The different cybersecurity threats and how MSPs can prevent them

Illustration: Ram Prasath


The internet is rife with a multitude of digital risks that threaten to compromise our personal lives and the integrity of our businesses. Ransomware, phishing bots, trojan horses…the risks posed by malware steadily increase each day.

The internet is rife with a multitude of digital risks that threaten to compromise our personal lives and the integrity of our businesses. Ransomware, phishing bots, trojan horses…the risks posed by malware steadily increase each day. 

But before we start talking about how we can protect ourselves from malware, let’s look at a fundamental question.

What is malware?

The word ‘malware’ can be thought of as a combination of ‘malicious’ and ‘software’. The purpose of malware is simple: it attacks vulnerable users and tries to gain access to critical information or data that could be leveraged against them. There are different types of malware, and are deployed differently, depending on their purpose. 

The most common types of malware are downloadable applications that are shared through suspicious emails. These emails make the unsuspecting users click links which trigger a download into their system. These types of malware can be avoided only if a user doesn’t doesn’t manually download the file. So, in theory it seems like a fairly simple problem to solve. However, in reality, there are too many scammers out there right now, and they’re starting to appear more “authentic”, every day. This makes it increasingly difficult for the layman to distinguish between what is legitimate and what’s fake and risky. 

To understand this more comprehensively, let’s first take a look at the different types of malware. Then, we will see some of the ways in which it spreads.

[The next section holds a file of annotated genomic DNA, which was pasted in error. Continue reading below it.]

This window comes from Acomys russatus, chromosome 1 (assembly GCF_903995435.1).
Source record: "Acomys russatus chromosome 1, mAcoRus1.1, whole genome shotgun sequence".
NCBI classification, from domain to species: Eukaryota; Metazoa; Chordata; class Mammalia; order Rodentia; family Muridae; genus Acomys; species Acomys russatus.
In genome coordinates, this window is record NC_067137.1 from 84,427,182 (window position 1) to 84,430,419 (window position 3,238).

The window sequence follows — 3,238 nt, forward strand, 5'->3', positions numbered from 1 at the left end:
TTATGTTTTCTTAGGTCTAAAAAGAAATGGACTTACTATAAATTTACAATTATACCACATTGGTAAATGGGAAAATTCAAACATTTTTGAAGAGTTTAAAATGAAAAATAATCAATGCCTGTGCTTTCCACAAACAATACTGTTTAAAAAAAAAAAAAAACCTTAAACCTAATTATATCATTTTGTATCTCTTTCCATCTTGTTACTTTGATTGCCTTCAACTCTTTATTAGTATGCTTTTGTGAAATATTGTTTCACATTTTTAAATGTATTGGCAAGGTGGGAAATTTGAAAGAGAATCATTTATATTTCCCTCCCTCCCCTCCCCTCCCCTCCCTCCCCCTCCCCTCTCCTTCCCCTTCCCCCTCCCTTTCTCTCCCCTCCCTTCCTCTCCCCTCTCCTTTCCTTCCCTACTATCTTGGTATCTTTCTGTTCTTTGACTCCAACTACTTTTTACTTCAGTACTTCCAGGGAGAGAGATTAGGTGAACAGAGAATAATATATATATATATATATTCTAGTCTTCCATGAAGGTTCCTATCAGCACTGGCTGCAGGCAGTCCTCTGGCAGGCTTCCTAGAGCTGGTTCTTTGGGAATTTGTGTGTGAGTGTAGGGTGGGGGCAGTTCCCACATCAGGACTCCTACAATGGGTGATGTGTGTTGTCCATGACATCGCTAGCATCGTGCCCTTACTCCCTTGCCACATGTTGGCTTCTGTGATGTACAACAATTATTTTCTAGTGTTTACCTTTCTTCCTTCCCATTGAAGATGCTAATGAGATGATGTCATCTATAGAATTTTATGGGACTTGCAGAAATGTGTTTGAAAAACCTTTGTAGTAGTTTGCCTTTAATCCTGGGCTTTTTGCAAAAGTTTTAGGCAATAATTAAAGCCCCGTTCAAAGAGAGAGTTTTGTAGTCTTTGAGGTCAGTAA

What are the different types of malware?

Depending on how the malware enters your system and how it infects it, there are broadly eight different types of malware. 

1. Viruses

Viruses are the most commonly known form of malware to the average user. A virus comes bundled with a seemingly innocent-looking software, and once you’ve given it consent, it starts to execute the harmful code that is embedded within it. This can cause a lot of issues for the computer, and can even affect the larger network in which it operates - provided that other users also respond to the malicious software in exactly the same way—by downloading it and then executing it on their systems. Again, a key to keep in mind is that one of the ways to protect yourself against viruses is to not download applications from untrusted sources - since they do not affect your PC unless you give them explicit consent.

2. Spyware

Spyware is a type of malware which literally allows somebody to ‘spy’ on your computer. Depending on the type of spyware, there can be a remote user who gets access to all of the files, folders, and programs on your computer, or it can be a keylogger, which records every single key you type and when. As you may imagine, there are a variety of disturbing uses for spyware - including observing people through unseemly means, stealing their precious data, as well as recording their passwords through the keys they press on a particular website. Spyware don’t require user permission to be installed on to a computer, making them much harder to protect against. 

3. Trojan Virus

Taken from the Greek story where the Greeks used a Trojan horse to sneak into Troy and defeat their army, this type of malware actually presents itself as a helpful program or software at first glance. Once the user allows this particular virus to be installed, it completely disrupts their system by overloading the system with useless processes, showing them more ads even when they aren’t connected to the internet, and so on. One thing that must be kept in mind with trojan viruses is that, much like other viruses, they need user permission to be installed - so users should be extremely careful about what they install on their computers.

4. Ransomware

This type of malware is called ransomware since it holds a certain piece of data as a hostage, and demands a certain ransom to release that data. This may sound strange at first glance—how can you hold data hostage? The user first downloads the ransomware, and gives it permission to be installed into the computer. Once this happens, the ransomware encrypts a certain file or folder that is essential for the user. Once the user finds out that essential data has been taken hostage, they often receive a conveniently timed email from a “data-recovery service” that can help recover your data for “a fee”. This data recovery service is just the hacking group responsible for the ransomware, and the fee is nothing more than the ransom itself.

5. Adware